Robert Kubichek
01-06-2006, 09:46 AM
Bullwinkle said...
Thanks Robert!

Some great ideas in those links. I love the seesaw rain gauge idea. Since all I want to do is detect rain, I can probably build a much simpler device based on the same principle, and it's digital - which solves another problem right there!

My idea at this stage is to have the software poll the rain sensor at regular intervals and add to a counter each time the sensor is detected as being "on". Then, once the rain sensor returns to the "off" position, start decrementing the counter every x cycles until it reaches zero once again. If the counter is non-zero then disable all watering events. Calibrating the counter decrement rate will take some trial-and-error.

This is GREAT. I'm having fun already! http://forums.parallax.com/images/smilies/smile.gif


If you calibrate the rain sensor, take the total for say a"24hr time period" store the amount, and subtract that amount from your "daily" plant requirement.
The remainder will be the amount that you need to "make up".....
You don't need to figure the ramp up/down that way....
Plus you will have a baseline as to cost of "water pumped" and a great record of "rainfall, humidity, temp, wind" and don't forget RECEIVED SUNLIGHT.... http://forums.parallax.com/images/smilies/tongue.gif

Bob N9LVU http://forums.parallax.com/images/smilies/scool.gif

Genesis
01-06-2006, 11:32 AM
A simple possibility for a rain sensor is to use a darlington transistor and two metal plates which are close-spaced and will be bridged by rain.ˇ Make sure you use appropriate resistors to limit the bias and collector currents and also protect the Stamp in the event you accidentally try to drive the "input" pin in your code.

I've used this with great success for a "wet" or "touch" sensor in the past; it works very well.

The only potential "gotcha" with this arrangement is the possibility of "gunk" bridging the contacts.ˇ To get around this you could use a pair of reed switches and a tipping-bucket range gauge, and look for the tips - if the switches are cycling, its raining.....

As was mentioned you can also count the actual rain amount with the tipping bucket gauge, and then calculate how much irrigation you actually need.ˇ This is even better!

Bullwinkle
01-06-2006, 02:06 PM
So many good ideas, so little time. I can't wait!

"Received Sunlight" is not a problem - I live in inland Australia (Canberra). It's sunny (and hot) here most days when I'd want to be irrigating anyway.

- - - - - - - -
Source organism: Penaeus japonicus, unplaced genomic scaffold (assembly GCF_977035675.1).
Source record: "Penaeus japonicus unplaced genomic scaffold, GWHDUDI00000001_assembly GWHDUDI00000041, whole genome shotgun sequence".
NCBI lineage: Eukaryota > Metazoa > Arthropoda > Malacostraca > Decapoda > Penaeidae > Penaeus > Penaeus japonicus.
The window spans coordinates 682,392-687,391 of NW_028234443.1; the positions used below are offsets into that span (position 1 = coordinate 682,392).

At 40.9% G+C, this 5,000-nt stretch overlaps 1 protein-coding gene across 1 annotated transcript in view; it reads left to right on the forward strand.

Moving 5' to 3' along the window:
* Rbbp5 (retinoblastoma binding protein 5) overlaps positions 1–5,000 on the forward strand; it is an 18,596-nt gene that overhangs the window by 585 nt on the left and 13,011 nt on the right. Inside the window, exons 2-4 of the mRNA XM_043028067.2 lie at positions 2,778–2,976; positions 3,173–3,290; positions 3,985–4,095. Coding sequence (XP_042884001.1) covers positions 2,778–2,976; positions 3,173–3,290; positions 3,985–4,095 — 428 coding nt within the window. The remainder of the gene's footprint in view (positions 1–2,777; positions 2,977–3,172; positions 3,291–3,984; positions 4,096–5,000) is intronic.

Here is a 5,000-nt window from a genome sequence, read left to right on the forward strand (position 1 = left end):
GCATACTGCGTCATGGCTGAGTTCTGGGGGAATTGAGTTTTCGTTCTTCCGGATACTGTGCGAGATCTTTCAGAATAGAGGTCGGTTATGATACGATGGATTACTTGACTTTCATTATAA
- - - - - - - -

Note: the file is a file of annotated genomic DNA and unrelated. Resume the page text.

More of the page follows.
Depending on memory I may add a "fully auto" mode to my controller where it irrigates based on a table of values depending on the month. That way it will automatically ramp up as summer really bites hard in late January/early February, then easy down until it does not need to run at all between late autumn and early spring.

Designing the user interface will be fun. I plan to use a 4x20 LCD screen and a few momentary contact switches on the front panel. Maybe an ethernet interface (wireless?) later on - the Rolls Royce edition. http://forums.parallax.com/images/smilies/smile.gif

Tracy Allen
01-07-2006, 01:01 AM
Corrosion gunk can build up if DC currents flow across a wet metal grid. Pulse the grid briefly and infrequently (from one Stamp pin as an output while another Stamp pin is an input). Or, better yet, use AC excitation of the grid. Here are a couple of links:
[urlhttp://www.emesys.com/OL2mhos.htm
www.emesys.com/lwet_dat.htm (http://www.emesys.com/lwet_dat.htm)

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Tracy Allen
www.emesystems.com (http://www.emesystems.com)

Philip Gamblin
01-10-2006, 11:04 AM
Just to take a different tack, you could use a small container sitting on a mirco switch. Vessel collects water, then toggles switch.

Paul Baker
01-10-2006, 09:36 PM
Bullwinkle said...
Thanks Robert!

ˇI love the seesaw rain gauge idea.
I love shishi-odoshis, especially when they are tuned to musical notes and the water is timed so they make improvisationalˇmusic. (I know its not quite the same, but its the same principle)

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ˇ1+1=10